A review of evidence by researchers in Canada has uncovered a ‘significant’ association between exposure to particulate matter – a type of air pollution – and the development of dementia.
Particulate matter is a mixture of solid particles and liquid droplets from the burning of fossil fuels and nitrogen oxide is also produced from road traffic exhaust.
Due to the small size of many of the particles that form particulate matter, some of these toxins may enter the bloodstream and be transported around the body, lodging in the heart, brain, and other organs. Therefore, exposure can result in serious impacts on health, especially in vulnerable groups of people such as the young, elderly, and those with respiratory problems.
In the research, published in the journal Neurology, the team reviewed information collected from 17 existing studies assessing the link between dementia and air pollution. Together, the total included population was 91 million, with 5.5 million being diagnosed with dementia.
The researchers compared rates of air pollution exposure for people both with and without dementia, finding that people who did not develop dementia had a lower average daily exposure to fine particulate matter air pollutants than people who did.
Specifically, they found that the risk of dementia increased by 3% for every 1µg/m3 increase of fine particulate matter exposure.
The team also looked at nitrogen oxides, nitrogen dioxide, and ozone exposure, but found a ‘non-significant’ association in dementia risk when these other classes of pollutants were considered alone.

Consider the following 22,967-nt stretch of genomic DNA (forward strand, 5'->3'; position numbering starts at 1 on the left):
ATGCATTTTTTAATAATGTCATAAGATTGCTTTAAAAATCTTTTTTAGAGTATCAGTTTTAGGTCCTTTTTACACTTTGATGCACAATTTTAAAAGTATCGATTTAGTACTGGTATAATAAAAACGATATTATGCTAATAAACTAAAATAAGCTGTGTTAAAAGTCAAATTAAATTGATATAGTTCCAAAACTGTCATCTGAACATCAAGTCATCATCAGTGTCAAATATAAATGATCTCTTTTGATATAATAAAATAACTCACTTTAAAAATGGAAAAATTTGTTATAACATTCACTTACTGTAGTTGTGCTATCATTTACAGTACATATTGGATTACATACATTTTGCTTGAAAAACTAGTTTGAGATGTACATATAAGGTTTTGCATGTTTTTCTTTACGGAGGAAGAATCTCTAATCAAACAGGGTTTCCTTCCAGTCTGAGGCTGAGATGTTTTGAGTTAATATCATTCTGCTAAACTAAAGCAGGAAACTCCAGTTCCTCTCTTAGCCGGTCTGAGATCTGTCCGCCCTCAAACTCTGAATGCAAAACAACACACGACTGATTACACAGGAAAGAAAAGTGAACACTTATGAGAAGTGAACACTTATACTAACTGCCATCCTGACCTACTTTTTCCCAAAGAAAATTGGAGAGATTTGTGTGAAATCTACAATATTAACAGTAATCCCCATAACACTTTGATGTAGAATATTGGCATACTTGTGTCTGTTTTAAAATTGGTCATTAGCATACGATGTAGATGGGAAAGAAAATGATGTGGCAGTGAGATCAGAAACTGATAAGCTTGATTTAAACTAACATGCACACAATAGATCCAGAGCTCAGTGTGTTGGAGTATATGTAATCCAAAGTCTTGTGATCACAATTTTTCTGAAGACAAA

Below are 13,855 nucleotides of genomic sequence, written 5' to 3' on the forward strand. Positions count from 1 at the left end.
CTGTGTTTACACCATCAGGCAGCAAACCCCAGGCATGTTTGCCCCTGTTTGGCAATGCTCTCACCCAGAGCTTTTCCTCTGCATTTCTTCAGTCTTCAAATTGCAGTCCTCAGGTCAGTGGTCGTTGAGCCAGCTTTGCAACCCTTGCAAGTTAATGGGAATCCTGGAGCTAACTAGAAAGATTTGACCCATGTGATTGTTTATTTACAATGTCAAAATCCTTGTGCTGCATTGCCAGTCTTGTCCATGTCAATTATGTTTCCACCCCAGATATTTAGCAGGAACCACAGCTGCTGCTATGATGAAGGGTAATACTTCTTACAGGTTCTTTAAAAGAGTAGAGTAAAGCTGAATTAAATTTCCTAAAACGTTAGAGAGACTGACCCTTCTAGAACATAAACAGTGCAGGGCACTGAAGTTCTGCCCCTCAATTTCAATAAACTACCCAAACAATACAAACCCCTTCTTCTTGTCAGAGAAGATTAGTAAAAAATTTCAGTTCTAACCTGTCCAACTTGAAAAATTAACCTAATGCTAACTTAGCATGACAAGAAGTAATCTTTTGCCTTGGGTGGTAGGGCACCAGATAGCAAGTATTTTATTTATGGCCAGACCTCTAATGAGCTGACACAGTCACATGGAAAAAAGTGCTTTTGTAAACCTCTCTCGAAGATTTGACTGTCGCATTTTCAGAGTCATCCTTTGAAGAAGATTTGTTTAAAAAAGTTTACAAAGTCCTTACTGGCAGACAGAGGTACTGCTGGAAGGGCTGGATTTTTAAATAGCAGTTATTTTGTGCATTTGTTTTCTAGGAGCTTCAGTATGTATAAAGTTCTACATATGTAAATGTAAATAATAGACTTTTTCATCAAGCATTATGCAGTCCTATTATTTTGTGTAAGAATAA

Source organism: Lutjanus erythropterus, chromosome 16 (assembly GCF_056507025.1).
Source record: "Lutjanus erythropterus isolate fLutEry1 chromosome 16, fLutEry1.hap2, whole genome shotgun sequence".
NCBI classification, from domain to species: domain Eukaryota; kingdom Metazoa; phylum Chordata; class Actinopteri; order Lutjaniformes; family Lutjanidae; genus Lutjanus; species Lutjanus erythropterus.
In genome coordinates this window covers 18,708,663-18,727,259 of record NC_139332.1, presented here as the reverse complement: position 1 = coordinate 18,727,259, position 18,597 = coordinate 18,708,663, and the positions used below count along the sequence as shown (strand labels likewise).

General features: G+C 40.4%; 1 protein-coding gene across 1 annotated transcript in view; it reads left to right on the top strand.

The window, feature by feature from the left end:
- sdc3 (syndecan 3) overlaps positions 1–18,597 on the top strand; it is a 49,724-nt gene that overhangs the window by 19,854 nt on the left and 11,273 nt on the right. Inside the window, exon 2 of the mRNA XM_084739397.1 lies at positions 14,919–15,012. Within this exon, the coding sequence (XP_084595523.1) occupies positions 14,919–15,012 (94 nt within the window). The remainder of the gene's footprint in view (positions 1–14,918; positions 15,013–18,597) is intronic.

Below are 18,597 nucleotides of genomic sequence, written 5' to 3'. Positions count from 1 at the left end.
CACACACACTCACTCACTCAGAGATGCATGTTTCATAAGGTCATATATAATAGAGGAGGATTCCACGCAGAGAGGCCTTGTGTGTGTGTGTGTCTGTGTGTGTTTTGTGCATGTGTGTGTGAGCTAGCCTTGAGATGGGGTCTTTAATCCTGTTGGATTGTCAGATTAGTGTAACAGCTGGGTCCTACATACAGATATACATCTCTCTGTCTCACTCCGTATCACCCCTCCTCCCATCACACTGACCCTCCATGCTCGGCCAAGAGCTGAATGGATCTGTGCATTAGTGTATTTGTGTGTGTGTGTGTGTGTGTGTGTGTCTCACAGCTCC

The review follows a recent UK government report by the Committee on the Medical Effects of Air Pollutants, published in July, which found a link between air pollutants and an acceleration of the decline in cognitive function and the risk of developing dementia.
“Alzheimer’s Research UK believes that the current UK government needs to do more to address this,” said Dr Sara Imarisio, head of research at Alzheimer’s Research UK.
“Its proposed air quality targets lack the ambition to reduce particulate matter pollution as quickly as possible. That’s why we’re calling for the government to implement both safe and achievable targets, in line with World Health Organization guidelines, of 10µg/m3 PM2.5 by 2030.”
Imarisio also outlined that there are “several biological explanations” that could be behind the link between air pollution and dementia, and that more research is needed to understand this.